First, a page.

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Managing a capital budget in SAP: should I use Investment Management (IM) or Project and Portfolio Management (PPM). Or maybe even both.

What’s the best use of an organisations capital?  Are you sure? Is the dollar you plan to spend in one, three or fifteen years time the best way to spend that dollar?  It might be the best option right now, but what happens if your business environment changes?  How do I recognise the change and adjust my capital budget appropriately, both now and also when updating budgets for future years?  The usual view of managing a capital budget is, certainly in transactional ERP systems, to ensure that when a dollar gets spent it is spent from an approved bucket of money, and the user notified where a budget is exceeded or is in danger of being exceeded.  There is very little integration between why the budget is approved, and what it’s trying to achieve, and the day-to-day transactions against this budget.  This can be remedied by integrating the SAP portfolio management solution with the SAP financial system.  And maybe including some parts of Investment Management depending on how stringently you need to control the budget.

 

High level budget process

Coming out of your organisation’s strategy are the objectives that need to be achieved to ensure that your organisation remains competitive.  What are the capital requirements needed to achieve these objectives? Capital needs to be allocated to projects that support these objectives.  The proposed capital projects will be across a range of areas – building new staff facilities, new production lines to support growth or the introduction of new products.  Sometimes organisations drive a top down approach to the allocation of budget to projects.  A dollar amount is allocated to each division and local management has to allocate appropriate projects, some organisations build bottom-up budgets where ideas, requirements and initiatives (I’ll call these portfolio items) are collected and consolidated.  The proposers of the portfolio items need to justify the capital expense and capital is then awarded based on the financial returns of the proposal, the amount of risk associated with the project and the availability of both internal and external resources to deliver the project.  The number of portfolio items to be assessed in each budget round could number into the thousands.  With a considerable amount of work done to record and capture this data – if an item is rejected you’d like to keep the information and have it available for the next budgeting round.  SAP’s Investment Management (IM) functionality does not do this (bar the information kept on an appropriation request).  IM only captures the approved $ value with just about no other information related the capital needed.  There is no ability to prioritise items across the portfolio or to manage the items through an implementation methodology.   Once approved the budget is relatively static and it’s fairly cumbersome to make changes to the approved budget – especially where you need to make changes in future years.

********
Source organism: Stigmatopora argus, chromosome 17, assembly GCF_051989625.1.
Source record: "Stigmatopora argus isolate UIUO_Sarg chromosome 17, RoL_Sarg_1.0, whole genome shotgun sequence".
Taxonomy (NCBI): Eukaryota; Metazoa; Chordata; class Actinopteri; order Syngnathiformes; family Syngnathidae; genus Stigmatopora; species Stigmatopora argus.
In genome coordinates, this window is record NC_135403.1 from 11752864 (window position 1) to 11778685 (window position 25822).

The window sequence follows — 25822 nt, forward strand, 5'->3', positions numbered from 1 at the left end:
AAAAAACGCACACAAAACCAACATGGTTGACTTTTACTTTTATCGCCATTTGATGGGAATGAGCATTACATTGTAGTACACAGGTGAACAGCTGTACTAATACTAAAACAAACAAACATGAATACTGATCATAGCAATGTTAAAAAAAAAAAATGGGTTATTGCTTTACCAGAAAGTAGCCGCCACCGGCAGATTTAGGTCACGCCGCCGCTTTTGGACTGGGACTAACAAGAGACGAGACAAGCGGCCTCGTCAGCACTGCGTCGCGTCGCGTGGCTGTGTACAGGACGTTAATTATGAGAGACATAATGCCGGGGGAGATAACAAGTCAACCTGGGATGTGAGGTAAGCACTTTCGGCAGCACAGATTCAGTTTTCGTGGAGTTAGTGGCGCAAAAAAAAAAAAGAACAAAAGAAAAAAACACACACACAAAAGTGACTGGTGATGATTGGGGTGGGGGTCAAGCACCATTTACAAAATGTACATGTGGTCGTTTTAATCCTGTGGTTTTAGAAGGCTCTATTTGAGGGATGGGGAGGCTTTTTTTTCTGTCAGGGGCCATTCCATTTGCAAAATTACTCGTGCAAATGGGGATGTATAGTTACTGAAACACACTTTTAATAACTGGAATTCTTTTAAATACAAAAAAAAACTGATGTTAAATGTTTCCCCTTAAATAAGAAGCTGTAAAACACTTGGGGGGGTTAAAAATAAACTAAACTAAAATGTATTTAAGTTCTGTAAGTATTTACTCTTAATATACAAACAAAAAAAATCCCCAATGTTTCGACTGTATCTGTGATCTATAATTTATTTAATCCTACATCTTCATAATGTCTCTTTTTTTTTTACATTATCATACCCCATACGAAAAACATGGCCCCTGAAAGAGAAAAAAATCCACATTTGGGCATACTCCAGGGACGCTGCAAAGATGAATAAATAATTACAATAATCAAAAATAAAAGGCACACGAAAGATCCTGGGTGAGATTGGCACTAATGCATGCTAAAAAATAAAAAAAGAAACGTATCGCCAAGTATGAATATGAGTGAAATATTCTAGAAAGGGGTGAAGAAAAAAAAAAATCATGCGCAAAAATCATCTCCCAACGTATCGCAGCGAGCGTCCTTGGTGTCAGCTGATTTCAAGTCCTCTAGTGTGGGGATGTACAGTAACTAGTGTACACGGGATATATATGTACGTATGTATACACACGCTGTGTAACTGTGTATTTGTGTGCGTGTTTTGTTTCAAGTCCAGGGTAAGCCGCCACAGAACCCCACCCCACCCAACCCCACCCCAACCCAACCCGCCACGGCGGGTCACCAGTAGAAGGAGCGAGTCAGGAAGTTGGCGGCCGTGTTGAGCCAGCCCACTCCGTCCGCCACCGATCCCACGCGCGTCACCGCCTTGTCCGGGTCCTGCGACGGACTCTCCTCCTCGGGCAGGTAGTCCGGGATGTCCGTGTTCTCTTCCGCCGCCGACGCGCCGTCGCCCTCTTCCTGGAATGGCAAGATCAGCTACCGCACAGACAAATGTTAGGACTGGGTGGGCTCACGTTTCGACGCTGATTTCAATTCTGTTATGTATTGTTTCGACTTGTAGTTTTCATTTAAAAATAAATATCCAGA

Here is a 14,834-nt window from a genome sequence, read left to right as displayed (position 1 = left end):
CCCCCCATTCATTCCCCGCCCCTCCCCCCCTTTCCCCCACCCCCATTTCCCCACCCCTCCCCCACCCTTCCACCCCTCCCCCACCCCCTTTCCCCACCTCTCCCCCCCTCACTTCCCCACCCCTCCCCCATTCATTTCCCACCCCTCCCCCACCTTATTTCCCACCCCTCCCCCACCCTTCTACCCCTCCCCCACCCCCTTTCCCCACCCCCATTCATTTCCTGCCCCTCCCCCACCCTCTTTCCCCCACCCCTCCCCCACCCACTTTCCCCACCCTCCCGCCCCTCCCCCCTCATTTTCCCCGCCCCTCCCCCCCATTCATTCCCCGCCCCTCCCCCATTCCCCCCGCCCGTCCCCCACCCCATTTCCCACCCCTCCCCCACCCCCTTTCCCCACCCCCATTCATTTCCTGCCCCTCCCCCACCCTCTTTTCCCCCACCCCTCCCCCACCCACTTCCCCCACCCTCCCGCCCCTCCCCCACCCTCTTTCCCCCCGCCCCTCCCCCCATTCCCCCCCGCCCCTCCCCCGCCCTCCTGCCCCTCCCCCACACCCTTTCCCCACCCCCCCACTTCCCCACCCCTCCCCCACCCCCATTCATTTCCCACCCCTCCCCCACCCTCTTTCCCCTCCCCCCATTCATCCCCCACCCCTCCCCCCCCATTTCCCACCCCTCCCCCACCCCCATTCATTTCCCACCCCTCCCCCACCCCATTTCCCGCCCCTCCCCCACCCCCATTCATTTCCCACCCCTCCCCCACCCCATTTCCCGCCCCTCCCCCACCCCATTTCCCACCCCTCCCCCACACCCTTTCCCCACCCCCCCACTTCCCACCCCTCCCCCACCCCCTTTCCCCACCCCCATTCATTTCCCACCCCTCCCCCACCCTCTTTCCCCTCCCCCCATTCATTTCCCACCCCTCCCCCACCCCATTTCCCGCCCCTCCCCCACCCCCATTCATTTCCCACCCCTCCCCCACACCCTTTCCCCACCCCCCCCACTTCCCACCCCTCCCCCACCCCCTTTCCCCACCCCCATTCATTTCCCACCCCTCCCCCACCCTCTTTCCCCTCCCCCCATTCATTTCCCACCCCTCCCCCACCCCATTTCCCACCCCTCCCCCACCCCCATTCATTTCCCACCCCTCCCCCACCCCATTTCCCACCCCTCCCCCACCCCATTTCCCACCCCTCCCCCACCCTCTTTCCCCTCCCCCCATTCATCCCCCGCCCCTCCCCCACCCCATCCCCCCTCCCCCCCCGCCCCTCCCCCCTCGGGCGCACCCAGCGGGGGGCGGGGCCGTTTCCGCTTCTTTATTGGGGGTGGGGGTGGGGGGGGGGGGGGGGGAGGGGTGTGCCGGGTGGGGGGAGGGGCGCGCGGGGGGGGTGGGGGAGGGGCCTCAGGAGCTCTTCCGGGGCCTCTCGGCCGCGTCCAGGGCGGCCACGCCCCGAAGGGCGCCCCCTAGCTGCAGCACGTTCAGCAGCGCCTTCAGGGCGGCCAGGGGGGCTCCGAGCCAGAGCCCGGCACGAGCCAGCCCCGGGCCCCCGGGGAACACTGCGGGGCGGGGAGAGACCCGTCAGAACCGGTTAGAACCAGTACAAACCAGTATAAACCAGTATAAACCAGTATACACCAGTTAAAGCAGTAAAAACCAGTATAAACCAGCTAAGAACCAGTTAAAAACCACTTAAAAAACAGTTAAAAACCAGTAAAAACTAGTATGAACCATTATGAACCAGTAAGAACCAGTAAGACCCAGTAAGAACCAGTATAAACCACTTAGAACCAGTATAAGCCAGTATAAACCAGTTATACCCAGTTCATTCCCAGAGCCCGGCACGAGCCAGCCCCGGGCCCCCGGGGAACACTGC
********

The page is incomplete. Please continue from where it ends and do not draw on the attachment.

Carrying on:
The approval process involves collating all the requests and the related documentation and submitting this to the capital approval board.  If you organisation only approves a few large items then this step of the process is easy, but there are usually many items needing approval.  Most organisations will have many items with differing values, from the $20000 plant modifications to $100m or more plant constructions.   It’s usually a struggle to manage and track the requests, particularly the smaller ones, through the approval and acceptance process.   A tool is needed that can manage and workflow these requests.  The SAP PPM solution is able to do this better than investment management.  PPM is also able to assess the budget based on non-financial measurements, such as technical and commercial risk, and make this information available with common corporate wide standards, during the approval process.  There are some other portfolio management features that could improve the approval process, such as links to related documents and e-mails, multi-hierarchy classification of portfolio items, what-if analysis, multi-project reporting and standard business content for reporting.

 

An Expected Commercial Value against Assessed Risk bubble diagram in PPM5.0